Categories of Special Interest
Architectural Historical Technical
In Use As
1890 - 1910
Military coastal battery and redoubt complex on polygonal seven sided-plan, built c. 1895-97, now out of use; part of military museum. Battered reinforced concrete curtain\scarp walls with external ditch surrounding summit of Dunree Hill. Metal railings to curtain wall in places. External section of boundary wall to the west and north of inner fort \redoubt having gun emplacements (on circular-plan) on raised concrete terrepleins. Vaulted subterranean chambers to site; including sunken magazines with pulley mechanisms adjacent to former gun emplacements. Chambers built into side of boundary walls to west and north of site having vaulted roofs covered in earth. Redoubt entered from north-west through two-storey blockhouse having brick walls to internal face at ground floor level and cement rendered brick walls, square-headed window and door openings to interior face at first floor level, square-headed window openings with remains of six-over-six pane timber sliding sash windows and with iron security bars to ground floor (external) and square-headed door opening with heavy metal double-doors; concrete stairways within giving access to redoubt having metal railings. Single-storey concrete lookout points\pillboxes (on canted-plan) to angles of curtain wall of redoubt having flat concrete roofs with remains of metal railings and parapet walls, reinforced concrete walls, square-headed window and door openings to interior face, and small square-headed gun embrasures and look-outs to external faces; sloping concrete coping to external faces beneath openings. Ruinous single-storey corrugated-metal clad buildings to north of site; ruinous single-storey building to site having flat concrete roof, cement rendered walls, and square-headed openings; now derelict. Single-storey store to site having flat concrete roof, red brick walls, and square-headed openings. Sunken water tanks to site. Pathways with intermittent flights of concrete steps approaches site from former barracks complexes (see 40901824) to the west of site. Located on Dunree Hill at Dunree Head peninsula to east bank of Lough Swilly. Earlier fort (see 40901813) to the west.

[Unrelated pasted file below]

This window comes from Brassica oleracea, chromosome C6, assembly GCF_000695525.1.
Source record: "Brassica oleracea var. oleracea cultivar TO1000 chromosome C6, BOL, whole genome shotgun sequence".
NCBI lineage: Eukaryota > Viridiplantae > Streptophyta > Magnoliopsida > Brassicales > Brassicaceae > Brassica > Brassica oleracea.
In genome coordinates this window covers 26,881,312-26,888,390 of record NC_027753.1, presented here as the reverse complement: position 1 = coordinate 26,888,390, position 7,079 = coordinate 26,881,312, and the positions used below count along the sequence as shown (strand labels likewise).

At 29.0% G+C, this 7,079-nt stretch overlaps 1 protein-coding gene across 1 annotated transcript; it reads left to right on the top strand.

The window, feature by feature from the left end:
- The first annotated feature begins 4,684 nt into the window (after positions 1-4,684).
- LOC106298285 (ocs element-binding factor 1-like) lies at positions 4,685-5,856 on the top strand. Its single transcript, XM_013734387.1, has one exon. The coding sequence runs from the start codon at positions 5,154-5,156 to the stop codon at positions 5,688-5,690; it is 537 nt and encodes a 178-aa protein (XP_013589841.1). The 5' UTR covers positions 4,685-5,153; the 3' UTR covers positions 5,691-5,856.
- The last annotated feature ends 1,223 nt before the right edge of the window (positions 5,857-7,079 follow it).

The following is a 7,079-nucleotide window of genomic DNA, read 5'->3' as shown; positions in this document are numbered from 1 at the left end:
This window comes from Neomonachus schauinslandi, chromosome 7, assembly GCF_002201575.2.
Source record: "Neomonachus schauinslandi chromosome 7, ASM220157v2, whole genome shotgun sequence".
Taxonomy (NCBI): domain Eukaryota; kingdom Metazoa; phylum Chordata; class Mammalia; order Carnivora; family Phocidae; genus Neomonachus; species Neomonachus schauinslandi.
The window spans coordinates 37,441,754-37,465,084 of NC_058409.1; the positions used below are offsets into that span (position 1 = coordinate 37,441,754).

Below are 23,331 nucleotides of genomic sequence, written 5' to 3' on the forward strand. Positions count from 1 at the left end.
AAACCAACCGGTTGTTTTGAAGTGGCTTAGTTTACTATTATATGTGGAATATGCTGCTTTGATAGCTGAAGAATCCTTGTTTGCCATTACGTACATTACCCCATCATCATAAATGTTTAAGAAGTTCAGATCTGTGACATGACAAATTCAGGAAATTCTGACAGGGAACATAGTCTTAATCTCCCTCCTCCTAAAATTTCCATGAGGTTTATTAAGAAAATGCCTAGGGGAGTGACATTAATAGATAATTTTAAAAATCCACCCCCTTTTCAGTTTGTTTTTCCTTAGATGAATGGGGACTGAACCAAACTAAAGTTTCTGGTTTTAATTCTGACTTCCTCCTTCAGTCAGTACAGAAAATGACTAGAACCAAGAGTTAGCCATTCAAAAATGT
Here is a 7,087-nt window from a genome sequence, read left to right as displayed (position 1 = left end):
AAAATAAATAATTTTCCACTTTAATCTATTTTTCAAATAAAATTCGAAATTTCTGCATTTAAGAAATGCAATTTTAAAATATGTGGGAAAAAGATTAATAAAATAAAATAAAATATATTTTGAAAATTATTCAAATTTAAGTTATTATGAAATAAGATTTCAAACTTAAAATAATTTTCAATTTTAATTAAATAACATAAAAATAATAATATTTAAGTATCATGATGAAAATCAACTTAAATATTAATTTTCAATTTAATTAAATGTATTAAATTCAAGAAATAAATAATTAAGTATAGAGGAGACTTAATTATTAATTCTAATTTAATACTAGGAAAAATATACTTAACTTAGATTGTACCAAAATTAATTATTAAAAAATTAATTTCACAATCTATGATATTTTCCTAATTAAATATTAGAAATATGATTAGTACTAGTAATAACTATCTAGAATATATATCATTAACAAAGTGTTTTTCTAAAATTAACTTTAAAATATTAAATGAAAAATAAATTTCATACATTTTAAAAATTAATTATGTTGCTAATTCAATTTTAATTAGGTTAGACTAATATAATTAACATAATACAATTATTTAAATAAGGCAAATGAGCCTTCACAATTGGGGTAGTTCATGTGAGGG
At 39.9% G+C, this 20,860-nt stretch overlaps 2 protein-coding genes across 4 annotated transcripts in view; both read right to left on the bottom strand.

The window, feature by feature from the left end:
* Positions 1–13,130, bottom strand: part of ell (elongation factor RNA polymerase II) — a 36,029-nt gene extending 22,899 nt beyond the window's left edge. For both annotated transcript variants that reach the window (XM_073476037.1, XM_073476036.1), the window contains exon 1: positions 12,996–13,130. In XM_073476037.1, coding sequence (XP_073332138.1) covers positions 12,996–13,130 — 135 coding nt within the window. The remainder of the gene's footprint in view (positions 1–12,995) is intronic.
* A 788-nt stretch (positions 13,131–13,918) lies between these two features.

This impressively-sited coastal battery and redoubt survives in good condition despite a long period of disuse. It consists of two distinct structures: an enclosed inner redoubt with high cement walls with pillboxes at intervals along its length defending approaches from land; and a two-storey gatehouse to the north-west; and an outer section of wall with gun emplacements, sunken magazines and extramural chambers to the west and the north defending the views over Lough Swilly and approaches from the sea. This fort was built in 1895 - 97 by the British Authorities to defend Lough Swilly, an important anchorage for the Royal Navy, and a potential location for an attempted invasion. It largely superseded the earlier Napoleonic-era coastal battery (see 40901813) to the west, which was built in 1812 - 13, and which was also modified at the same time that this new fortification was constructed. The later fort originally had two 4.7-inch guns, with an additional 4.7-inch gun added to the earlier fort. These were replaced in 1906 by two 4.7-inch guns, and in 1912 by two mark VII 6-inch guns that constituted the main armament at the site until its closure in 1945. This fort was built around the same time that a similar fortification was constructed at Lenan Head (see 40900913) to the north, and these two forts constituted the main defence for Lough Swilly. As a Treaty Port, these fortifications remained in British hands until 1938, when they were handed over to the Irish Army. Fort Dunree was occupied by the Irish Army during World War Two\The Emergency, and anti aircraft guns were added at this time. This fortification forms part of a site that together constitute one of a number of coastal batteries built by the British military around Lough Swilly along with Inch Fort and Neid's Point to the south, Lenan Head to the north, and Muckamish, Rathmullan and Knockalla to the far side of the Lough. Of historic importance to the Irish nation, shedding light on the strategic value of Lough Swilly especially to the British during World War One, and played an integral role in safeguarding Ireland's neutrality during World War Two. Furthermore, the site provides insight into the defensive thinking of military planners and the skills of military engineers at the turn of the twentieth-century, and constitutes an important element of the built heritage of Donegal.